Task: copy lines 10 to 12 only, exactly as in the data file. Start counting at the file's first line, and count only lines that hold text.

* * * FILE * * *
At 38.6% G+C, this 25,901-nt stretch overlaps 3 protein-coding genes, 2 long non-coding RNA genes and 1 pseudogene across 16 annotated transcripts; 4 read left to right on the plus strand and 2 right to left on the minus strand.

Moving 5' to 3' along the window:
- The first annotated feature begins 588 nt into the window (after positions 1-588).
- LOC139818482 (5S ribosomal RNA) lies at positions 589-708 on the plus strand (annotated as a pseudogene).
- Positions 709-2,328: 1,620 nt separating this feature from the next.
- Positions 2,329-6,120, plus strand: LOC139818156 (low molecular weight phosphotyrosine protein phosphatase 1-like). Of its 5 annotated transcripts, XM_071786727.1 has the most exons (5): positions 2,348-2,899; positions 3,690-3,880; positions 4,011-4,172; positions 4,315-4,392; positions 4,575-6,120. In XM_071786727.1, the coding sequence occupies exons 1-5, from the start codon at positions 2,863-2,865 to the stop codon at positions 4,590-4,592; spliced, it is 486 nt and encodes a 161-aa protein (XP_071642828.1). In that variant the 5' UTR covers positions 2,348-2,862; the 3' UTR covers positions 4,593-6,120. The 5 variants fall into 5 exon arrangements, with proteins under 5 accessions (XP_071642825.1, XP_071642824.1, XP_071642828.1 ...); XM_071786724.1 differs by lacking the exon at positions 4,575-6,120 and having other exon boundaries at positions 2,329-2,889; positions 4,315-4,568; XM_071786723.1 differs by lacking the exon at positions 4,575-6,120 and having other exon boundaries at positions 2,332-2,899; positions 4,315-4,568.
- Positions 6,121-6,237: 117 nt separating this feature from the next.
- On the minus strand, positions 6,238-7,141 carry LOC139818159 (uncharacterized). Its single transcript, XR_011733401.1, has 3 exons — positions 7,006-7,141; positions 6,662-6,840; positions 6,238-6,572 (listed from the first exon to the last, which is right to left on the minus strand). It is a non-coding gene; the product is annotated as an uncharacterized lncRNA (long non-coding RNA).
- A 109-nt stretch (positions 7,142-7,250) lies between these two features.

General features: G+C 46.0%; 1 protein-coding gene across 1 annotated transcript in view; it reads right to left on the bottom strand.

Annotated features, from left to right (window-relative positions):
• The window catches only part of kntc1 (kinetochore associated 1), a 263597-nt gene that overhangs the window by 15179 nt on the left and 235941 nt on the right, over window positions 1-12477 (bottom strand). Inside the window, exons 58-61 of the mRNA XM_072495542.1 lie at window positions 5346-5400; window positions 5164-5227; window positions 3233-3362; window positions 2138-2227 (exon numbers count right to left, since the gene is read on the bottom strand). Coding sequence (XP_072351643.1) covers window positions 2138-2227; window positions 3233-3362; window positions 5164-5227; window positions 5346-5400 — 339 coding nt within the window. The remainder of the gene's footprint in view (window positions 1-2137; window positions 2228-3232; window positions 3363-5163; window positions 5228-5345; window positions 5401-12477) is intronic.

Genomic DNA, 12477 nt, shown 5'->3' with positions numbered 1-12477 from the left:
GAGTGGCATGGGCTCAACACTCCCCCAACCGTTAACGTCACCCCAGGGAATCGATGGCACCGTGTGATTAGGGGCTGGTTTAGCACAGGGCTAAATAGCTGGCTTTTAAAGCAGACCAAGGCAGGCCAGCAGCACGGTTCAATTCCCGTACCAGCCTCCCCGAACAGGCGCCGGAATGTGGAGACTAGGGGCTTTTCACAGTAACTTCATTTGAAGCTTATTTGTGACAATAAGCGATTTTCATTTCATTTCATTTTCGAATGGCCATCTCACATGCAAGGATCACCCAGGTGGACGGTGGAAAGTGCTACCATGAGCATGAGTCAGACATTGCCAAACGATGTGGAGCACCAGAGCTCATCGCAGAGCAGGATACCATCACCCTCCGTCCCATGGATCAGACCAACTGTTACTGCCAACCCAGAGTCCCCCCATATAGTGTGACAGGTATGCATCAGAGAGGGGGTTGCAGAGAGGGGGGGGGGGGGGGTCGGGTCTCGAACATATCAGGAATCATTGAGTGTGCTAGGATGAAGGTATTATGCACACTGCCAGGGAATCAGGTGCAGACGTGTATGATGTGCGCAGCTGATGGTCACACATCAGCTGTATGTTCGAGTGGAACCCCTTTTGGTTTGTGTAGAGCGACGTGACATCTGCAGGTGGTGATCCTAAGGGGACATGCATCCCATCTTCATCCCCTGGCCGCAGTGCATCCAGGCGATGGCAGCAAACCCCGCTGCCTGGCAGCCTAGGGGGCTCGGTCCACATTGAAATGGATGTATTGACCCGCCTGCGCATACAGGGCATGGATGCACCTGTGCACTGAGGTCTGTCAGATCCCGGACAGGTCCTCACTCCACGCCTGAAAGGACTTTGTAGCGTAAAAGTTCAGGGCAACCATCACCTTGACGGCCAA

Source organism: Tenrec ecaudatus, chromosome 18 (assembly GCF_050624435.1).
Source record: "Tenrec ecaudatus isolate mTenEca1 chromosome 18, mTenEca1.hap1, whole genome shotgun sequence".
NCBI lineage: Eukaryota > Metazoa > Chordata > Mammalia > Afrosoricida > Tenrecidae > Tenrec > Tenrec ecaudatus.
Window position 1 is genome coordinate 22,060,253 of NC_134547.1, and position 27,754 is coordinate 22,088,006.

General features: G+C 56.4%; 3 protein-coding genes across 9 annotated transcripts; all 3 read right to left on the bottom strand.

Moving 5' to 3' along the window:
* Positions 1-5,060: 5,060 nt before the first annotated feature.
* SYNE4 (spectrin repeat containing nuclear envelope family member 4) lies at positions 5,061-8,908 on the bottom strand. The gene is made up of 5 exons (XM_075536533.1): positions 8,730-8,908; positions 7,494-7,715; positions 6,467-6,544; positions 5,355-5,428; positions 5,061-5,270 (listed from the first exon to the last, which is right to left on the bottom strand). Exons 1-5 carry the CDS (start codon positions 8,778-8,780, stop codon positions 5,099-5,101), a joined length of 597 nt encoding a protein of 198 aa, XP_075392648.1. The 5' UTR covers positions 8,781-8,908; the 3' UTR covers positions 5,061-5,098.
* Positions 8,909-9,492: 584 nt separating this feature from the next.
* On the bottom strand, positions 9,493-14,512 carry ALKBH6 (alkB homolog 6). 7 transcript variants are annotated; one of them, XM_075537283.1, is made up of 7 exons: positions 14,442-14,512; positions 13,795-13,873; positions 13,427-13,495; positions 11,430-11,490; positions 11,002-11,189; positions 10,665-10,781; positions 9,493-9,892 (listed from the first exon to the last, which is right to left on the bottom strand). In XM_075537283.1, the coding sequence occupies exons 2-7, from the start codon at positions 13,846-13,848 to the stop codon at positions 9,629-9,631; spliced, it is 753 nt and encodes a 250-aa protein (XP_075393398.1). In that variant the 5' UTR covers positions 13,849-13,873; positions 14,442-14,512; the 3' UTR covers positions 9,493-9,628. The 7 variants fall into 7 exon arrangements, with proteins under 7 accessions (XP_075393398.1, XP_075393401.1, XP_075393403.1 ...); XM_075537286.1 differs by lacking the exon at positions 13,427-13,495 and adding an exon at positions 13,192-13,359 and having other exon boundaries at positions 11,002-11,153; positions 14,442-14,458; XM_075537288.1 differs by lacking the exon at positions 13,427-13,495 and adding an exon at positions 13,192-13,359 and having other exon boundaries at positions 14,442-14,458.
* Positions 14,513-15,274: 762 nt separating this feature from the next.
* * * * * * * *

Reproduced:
General features: G+C 46.0%; 1 protein-coding gene across 1 annotated transcript in view; it reads right to left on the bottom strand.

Annotated features, from left to right (window-relative positions):
• The window catches only part of kntc1 (kinetochore associated 1), a 263597-nt gene that overhangs the window by 15179 nt on the left and 235941 nt on the right, over window positions 1-12477 (bottom strand). Inside the window, exons 58-61 of the mRNA XM_072495542.1 lie at window positions 5346-5400; window positions 5164-5227; window positions 3233-3362; window positions 2138-2227 (exon numbers count right to left, since the gene is read on the bottom strand). Coding sequence (XP_072351643.1) covers window positions 2138-2227; window positions 3233-3362; window positions 5164-5227; window positions 5346-5400 — 339 coding nt within the window. The remainder of the gene's footprint in view (window positions 1-2137; window positions 2228-3232; window positions 3363-5163; window positions 5228-5345; window positions 5401-12477) is intronic.